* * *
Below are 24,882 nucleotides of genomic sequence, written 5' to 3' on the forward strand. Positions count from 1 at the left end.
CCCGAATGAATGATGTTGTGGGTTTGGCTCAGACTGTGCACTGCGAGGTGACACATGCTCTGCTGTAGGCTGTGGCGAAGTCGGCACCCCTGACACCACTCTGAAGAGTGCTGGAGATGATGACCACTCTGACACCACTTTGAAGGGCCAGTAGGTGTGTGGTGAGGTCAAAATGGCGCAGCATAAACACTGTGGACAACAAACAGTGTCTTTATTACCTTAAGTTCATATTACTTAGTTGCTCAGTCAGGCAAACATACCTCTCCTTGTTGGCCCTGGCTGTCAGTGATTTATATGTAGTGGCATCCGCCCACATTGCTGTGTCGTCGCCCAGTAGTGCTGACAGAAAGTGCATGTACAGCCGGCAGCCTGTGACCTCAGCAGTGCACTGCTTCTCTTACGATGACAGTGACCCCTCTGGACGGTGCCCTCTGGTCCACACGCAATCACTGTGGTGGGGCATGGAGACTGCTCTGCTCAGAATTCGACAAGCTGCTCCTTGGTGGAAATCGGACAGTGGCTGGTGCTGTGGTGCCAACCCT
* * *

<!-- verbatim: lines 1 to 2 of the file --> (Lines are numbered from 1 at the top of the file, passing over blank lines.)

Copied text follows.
Below are 24,882 nucleotides of genomic sequence, written 5' to 3' on the forward strand. Positions count from 1 at the left end.
CCCGAATGAATGATGTTGTGGGTTTGGCTCAGACTGTGCACTGCGAGGTGACACATGCTCTGCTGTAGGCTGTGGCGAAGTCGGCACCCCTGACACCACTCTGAAGAGTGCTGGAGATGATGACCACTCTGACACCACTTTGAAGGGCCAGTAGGTGTGTGGTGAGGTCAAAATGGCGCAGCATAAACACTGTGGACAACAAACAGTGTCTTTATTACCTTAAGTTCATATTACTTAGTTGCTCAGTCAGGCAAACATACCTCTCCTTGTTGGCCCTGGCTGTCAGTGATTTATATGTAGTGGCATCCGCCCACATTGCTGTGTCGTCGCCCAGTAGTGCTGACAGAAAGTGCATGTACAGCCGGCAGCCTGTGACCTCAGCAGTGCACTGCTTCTCTTACGATGACAGTGACCCCTCTGGACGGTGCCCTCTGGTCCACACGCAATCACTGTGGTGGGGCATGGAGACTGCTCTGCTCAGAATTCGACAAGCTGCTCCTTGGTGGAAATCGGACAGTGGCTGGTGCTGTGGTGCCAACCCT